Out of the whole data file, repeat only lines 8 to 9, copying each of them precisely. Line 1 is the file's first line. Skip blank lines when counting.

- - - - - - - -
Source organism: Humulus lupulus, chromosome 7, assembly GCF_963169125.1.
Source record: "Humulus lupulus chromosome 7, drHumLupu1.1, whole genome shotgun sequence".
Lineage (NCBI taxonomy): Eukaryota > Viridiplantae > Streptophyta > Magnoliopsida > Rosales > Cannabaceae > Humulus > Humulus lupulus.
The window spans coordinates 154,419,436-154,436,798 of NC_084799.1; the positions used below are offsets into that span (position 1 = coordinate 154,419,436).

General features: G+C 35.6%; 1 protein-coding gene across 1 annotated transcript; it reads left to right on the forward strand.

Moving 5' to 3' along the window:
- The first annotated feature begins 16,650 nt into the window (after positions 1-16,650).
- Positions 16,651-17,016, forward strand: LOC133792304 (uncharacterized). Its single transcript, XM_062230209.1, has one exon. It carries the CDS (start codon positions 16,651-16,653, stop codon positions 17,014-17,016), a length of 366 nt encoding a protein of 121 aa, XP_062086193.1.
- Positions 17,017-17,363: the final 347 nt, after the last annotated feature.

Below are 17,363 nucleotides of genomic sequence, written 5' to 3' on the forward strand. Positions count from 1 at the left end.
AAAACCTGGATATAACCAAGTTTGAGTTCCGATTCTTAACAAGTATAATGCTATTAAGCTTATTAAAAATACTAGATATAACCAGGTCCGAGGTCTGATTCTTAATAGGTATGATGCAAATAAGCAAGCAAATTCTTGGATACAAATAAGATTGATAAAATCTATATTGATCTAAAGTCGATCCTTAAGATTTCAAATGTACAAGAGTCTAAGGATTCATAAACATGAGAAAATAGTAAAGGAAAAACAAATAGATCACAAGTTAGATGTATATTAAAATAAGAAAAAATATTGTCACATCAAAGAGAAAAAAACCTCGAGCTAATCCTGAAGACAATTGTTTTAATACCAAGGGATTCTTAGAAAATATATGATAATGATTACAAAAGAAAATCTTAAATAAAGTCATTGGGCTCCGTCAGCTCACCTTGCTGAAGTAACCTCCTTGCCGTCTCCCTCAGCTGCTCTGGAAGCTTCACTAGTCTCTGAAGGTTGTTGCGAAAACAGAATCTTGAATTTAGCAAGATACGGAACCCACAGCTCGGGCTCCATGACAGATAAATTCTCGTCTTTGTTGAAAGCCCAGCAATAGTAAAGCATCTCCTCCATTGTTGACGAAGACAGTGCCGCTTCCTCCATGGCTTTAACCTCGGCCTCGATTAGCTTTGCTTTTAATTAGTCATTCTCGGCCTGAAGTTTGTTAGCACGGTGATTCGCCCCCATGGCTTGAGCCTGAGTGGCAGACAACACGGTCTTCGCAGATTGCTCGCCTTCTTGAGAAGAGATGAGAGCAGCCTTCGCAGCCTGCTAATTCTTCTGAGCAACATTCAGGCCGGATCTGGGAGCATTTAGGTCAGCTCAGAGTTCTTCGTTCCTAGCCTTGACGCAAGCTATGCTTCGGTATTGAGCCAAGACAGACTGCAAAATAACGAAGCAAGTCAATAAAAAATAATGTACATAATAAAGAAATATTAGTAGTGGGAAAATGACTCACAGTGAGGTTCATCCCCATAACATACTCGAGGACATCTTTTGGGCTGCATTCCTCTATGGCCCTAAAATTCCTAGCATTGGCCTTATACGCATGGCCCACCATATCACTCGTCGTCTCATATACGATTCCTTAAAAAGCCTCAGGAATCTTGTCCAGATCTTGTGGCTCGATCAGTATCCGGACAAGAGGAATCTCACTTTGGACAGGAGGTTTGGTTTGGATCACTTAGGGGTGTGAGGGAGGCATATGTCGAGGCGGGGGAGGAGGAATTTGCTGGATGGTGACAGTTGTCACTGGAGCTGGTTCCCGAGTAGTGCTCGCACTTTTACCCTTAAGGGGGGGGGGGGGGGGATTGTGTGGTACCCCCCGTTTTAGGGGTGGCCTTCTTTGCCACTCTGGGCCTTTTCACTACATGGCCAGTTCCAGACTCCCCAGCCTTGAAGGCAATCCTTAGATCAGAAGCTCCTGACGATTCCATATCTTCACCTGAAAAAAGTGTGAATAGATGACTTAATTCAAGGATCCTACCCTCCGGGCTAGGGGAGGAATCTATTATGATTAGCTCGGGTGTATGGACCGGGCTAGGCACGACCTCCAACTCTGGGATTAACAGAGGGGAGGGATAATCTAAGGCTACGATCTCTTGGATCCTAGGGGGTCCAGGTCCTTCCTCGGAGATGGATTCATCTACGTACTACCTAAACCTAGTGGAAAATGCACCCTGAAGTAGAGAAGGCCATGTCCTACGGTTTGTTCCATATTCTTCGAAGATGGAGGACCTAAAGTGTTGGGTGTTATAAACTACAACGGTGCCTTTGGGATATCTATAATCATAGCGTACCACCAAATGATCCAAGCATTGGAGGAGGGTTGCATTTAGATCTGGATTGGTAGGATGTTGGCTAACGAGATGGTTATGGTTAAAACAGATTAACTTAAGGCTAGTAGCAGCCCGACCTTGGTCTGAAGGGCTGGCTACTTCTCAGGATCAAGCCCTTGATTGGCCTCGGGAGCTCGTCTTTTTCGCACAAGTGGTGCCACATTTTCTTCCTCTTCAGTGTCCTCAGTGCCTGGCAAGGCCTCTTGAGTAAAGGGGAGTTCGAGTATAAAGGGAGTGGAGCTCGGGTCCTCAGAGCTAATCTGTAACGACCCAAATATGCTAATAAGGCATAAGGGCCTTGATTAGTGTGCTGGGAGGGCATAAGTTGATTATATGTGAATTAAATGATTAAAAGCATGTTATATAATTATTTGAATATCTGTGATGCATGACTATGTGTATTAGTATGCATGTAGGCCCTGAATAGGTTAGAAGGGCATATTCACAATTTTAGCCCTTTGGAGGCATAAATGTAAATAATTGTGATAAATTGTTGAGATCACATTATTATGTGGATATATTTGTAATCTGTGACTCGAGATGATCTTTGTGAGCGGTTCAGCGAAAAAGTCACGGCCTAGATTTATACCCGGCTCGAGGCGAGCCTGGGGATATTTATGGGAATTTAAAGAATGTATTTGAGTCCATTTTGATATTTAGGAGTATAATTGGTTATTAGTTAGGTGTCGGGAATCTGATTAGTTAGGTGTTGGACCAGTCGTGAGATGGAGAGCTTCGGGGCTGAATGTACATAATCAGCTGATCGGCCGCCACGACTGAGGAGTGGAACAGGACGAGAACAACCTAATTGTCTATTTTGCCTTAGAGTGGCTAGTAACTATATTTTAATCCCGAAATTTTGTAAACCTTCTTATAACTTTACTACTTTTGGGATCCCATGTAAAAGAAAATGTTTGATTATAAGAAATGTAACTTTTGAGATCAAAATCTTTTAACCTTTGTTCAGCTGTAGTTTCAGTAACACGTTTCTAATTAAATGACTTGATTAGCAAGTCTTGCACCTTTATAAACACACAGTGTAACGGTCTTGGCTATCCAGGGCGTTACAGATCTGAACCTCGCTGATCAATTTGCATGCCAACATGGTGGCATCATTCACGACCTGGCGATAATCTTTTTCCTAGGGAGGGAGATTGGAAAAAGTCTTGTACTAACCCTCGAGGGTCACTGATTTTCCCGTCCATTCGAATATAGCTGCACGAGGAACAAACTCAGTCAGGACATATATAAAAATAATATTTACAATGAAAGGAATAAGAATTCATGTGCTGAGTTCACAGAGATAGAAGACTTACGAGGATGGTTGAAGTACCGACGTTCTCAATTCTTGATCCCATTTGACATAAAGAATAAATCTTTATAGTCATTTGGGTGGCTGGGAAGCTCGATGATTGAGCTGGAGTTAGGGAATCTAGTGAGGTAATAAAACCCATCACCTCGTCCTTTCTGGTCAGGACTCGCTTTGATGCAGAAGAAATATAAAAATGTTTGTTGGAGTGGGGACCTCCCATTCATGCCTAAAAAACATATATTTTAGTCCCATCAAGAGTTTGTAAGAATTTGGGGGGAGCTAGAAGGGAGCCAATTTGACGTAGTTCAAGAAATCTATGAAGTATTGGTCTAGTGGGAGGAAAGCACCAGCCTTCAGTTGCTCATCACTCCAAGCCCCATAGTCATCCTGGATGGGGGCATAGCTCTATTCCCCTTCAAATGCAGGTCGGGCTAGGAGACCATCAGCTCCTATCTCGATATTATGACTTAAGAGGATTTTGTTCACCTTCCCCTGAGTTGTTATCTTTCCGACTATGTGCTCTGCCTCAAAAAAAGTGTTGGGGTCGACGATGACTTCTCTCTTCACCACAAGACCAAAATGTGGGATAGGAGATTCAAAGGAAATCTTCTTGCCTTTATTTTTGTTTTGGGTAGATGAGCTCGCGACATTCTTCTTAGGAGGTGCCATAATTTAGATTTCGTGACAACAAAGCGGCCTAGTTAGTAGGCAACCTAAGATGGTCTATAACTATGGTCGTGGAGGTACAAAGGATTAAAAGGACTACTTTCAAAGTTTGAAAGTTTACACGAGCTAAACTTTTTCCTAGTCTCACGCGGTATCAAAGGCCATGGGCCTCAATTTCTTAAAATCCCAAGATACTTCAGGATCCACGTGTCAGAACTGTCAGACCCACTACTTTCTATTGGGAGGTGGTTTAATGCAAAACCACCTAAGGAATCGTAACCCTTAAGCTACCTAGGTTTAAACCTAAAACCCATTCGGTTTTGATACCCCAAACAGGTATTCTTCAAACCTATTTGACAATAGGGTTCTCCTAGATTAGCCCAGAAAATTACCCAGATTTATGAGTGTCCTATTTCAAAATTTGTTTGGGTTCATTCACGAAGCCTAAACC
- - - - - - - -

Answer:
- Positions 16,651-17,016, forward strand: LOC133792304 (uncharacterized). Its single transcript, XM_062230209.1, has one exon. It carries the CDS (start codon positions 16,651-16,653, stop codon positions 17,014-17,016), a length of 366 nt encoding a protein of 121 aa, XP_062086193.1.
- Positions 17,017-17,363: the final 347 nt, after the last annotated feature.